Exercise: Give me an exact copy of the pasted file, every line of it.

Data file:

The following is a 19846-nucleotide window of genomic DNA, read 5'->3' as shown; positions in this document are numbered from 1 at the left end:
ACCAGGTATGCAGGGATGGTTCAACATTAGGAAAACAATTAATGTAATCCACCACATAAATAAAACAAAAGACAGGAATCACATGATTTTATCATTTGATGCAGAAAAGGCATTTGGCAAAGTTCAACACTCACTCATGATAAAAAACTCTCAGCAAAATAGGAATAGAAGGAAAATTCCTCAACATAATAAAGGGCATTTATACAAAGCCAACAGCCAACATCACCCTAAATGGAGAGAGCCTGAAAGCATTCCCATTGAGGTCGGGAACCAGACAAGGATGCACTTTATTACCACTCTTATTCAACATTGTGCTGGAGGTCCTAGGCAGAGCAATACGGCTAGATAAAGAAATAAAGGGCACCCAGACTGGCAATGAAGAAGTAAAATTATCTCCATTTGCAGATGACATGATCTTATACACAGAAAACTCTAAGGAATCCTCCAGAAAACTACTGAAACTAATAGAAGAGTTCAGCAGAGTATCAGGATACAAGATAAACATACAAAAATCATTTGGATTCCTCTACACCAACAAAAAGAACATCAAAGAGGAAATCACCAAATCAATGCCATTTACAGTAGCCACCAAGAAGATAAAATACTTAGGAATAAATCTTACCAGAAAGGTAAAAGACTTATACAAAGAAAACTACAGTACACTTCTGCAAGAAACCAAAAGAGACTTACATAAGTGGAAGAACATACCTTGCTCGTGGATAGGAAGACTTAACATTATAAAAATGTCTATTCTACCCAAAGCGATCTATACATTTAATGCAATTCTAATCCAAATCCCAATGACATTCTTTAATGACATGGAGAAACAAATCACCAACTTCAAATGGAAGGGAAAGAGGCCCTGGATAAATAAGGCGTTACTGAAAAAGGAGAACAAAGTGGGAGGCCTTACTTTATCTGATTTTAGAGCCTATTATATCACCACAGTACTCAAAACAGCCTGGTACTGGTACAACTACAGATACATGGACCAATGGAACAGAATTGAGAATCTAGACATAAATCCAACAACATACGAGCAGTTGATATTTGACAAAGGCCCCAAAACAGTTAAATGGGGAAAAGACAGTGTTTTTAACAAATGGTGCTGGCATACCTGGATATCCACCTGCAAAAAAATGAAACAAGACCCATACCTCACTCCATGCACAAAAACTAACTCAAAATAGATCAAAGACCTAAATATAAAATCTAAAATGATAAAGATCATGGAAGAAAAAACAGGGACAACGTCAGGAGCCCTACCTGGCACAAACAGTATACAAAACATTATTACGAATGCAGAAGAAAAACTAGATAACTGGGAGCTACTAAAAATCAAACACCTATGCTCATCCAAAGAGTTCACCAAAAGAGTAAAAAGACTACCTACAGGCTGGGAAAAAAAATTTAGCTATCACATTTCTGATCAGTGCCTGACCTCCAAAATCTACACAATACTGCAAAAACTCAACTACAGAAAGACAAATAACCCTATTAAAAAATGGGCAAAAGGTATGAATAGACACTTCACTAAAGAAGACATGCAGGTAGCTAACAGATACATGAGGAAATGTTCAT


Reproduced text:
The following is a 19846-nucleotide window of genomic DNA, read 5'->3' as shown; positions in this document are numbered from 1 at the left end:
ACCAGGTATGCAGGGATGGTTCAACATTAGGAAAACAATTAATGTAATCCACCACATAAATAAAACAAAAGACAGGAATCACATGATTTTATCATTTGATGCAGAAAAGGCATTTGGCAAAGTTCAACACTCACTCATGATAAAAAACTCTCAGCAAAATAGGAATAGAAGGAAAATTCCTCAACATAATAAAGGGCATTTATACAAAGCCAACAGCCAACATCACCCTAAATGGAGAGAGCCTGAAAGCATTCCCATTGAGGTCGGGAACCAGACAAGGATGCACTTTATTACCACTCTTATTCAACATTGTGCTGGAGGTCCTAGGCAGAGCAATACGGCTAGATAAAGAAATAAAGGGCACCCAGACTGGCAATGAAGAAGTAAAATTATCTCCATTTGCAGATGACATGATCTTATACACAGAAAACTCTAAGGAATCCTCCAGAAAACTACTGAAACTAATAGAAGAGTTCAGCAGAGTATCAGGATACAAGATAAACATACAAAAATCATTTGGATTCCTCTACACCAACAAAAAGAACATCAAAGAGGAAATCACCAAATCAATGCCATTTACAGTAGCCACCAAGAAGATAAAATACTTAGGAATAAATCTTACCAGAAAGGTAAAAGACTTATACAAAGAAAACTACAGTACACTTCTGCAAGAAACCAAAAGAGACTTACATAAGTGGAAGAACATACCTTGCTCGTGGATAGGAAGACTTAACATTATAAAAATGTCTATTCTACCCAAAGCGATCTATACATTTAATGCAATTCTAATCCAAATCCCAATGACATTCTTTAATGACATGGAGAAACAAATCACCAACTTCAAATGGAAGGGAAAGAGGCCCTGGATAAATAAGGCGTTACTGAAAAAGGAGAACAAAGTGGGAGGCCTTACTTTATCTGATTTTAGAGCCTATTATATCACCACAGTACTCAAAACAGCCTGGTACTGGTACAACTACAGATACATGGACCAATGGAACAGAATTGAGAATCTAGACATAAATCCAACAACATACGAGCAGTTGATATTTGACAAAGGCCCCAAAACAGTTAAATGGGGAAAAGACAGTGTTTTTAACAAATGGTGCTGGCATACCTGGATATCCACCTGCAAAAAAATGAAACAAGACCCATACCTCACTCCATGCACAAAAACTAACTCAAAATAGATCAAAGACCTAAATATAAAATCTAAAATGATAAAGATCATGGAAGAAAAAACAGGGACAACGTCAGGAGCCCTACCTGGCACAAACAGTATACAAAACATTATTACGAATGCAGAAGAAAAACTAGATAACTGGGAGCTACTAAAAATCAAACACCTATGCTCATCCAAAGAGTTCACCAAAAGAGTAAAAAGACTACCTACAGGCTGGGAAAAAAAATTTAGCTATCACATTTCTGATCAGTGCCTGACCTCCAAAATCTACACAATACTGCAAAAACTCAACTACAGAAAGACAAATAACCCTATTAAAAAATGGGCAAAAGGTATGAATAGACACTTCACTAAAGAAGACATGCAGGTAGCTAACAGATACATGAGGAAATGTTCAT